Dictionary of National Biography, 1912 supplement/Guthrie, William
GUTHRIE, WILLIAM (1835–1908), legal writer, born at Culhorn House, Stranraer, on 17 Aug. 1835, was son of George Guthrie of Appleby, chamberlain to the earl of Stair, by his wife Margaret, daughter of Robert McDonall. Educated at Stranraer Academy and at the Universities of Glasgow and Edinburgh, he passed to the Scottish bar in 1861, but never acquired much practice in the courts. Devoting himself to the study of law, he became editor of the 'Journal of Jurisprudence' (1867-74) and an official reporter of cases decided in the court of session (1871-4). In 1872 he was appointed registrar of friendly societies for Scotland, and in 1874 one of the sheriff-substitutes of Lanarkshire. In 1881 he received the honorary degree of LL.D. from Edinburgh University, and in 1891 represented the Faculty of Advocates at the International Law Association. In 1903 he was raised to the position of sheriff-principal at Glasgow, where he took a prominent and useful part in public affairs. He died in the house of his son, David Guthrie, C.A., Glasgow, on 31 Aug. 1908. He was buried in the Cathcart cemetery, Glasgow. He married Charlotte Carruthers, daughter of James Palmer of Edinburgh, by whom he had four sons and two daughters.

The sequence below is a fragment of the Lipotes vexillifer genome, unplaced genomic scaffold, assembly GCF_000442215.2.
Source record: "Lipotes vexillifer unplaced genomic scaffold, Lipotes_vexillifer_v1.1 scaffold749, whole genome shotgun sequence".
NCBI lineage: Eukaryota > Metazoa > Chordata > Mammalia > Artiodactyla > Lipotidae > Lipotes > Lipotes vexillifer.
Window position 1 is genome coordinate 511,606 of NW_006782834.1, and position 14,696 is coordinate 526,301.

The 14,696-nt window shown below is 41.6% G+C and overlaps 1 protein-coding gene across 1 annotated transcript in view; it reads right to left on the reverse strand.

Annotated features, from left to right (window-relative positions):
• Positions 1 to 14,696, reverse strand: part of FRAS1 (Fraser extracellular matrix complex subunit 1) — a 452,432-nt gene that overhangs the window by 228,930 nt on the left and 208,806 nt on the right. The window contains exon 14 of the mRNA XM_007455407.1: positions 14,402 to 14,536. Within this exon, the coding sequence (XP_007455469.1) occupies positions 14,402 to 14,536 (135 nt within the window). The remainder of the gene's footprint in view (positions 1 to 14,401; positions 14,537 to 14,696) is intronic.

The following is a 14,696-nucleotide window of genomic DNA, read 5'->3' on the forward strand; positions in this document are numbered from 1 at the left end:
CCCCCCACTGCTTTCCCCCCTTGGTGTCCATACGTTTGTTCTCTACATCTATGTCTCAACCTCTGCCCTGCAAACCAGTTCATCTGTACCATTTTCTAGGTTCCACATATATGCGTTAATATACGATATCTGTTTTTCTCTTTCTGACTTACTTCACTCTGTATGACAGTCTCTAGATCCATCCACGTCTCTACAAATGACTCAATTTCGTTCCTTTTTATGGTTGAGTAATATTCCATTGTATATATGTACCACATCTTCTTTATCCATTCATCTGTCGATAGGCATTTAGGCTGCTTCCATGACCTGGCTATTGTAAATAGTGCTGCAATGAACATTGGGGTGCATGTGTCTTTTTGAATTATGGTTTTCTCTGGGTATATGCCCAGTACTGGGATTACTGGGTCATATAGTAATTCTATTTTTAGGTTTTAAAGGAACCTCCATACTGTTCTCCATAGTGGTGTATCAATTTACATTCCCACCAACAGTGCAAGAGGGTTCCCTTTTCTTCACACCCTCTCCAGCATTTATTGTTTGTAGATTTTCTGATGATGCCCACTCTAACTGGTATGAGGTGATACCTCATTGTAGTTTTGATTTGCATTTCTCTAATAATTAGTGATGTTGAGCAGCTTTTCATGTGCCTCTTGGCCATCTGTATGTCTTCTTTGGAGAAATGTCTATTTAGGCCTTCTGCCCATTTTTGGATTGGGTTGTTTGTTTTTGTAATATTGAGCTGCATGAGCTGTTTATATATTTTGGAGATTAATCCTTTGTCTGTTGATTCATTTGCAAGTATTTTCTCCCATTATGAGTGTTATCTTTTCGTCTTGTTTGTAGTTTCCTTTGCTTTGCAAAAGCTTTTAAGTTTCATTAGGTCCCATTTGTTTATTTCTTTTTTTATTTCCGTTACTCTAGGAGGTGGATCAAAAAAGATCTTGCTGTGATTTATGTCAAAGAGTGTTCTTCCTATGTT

Guthrie was an industrious legal writer. His principal publications (all at Edinburgh) were:
- The fourth edition of Robert Hunter's 'Treatise on the Law of Landlord and Tenant,' 1876.
- 'Select Cases decided in the Sheriff Courts of Scotland,' 1878.
- Translations of Savigny's 'Private International Law' (copiously annotated), 1869, 1880.
- Editions of Erskine's 'Principles of the Law of Scotland,' 1870, 1874, and 1881.
- Editions of Bell's 'Principles of the Law of Scotland,' 1872, 1885, 1889, and 1899.
He also edited George Guthrie's 'Bank Monopoly the Cause of Commercial Crises' (1864 and 1866) and 'The Law of Trades Unions in England and Scotland under the Trade Union Act of 1871' (1873).
[The Times, Scotsman, and Glasgow Herald, 2 Sept. 1908.]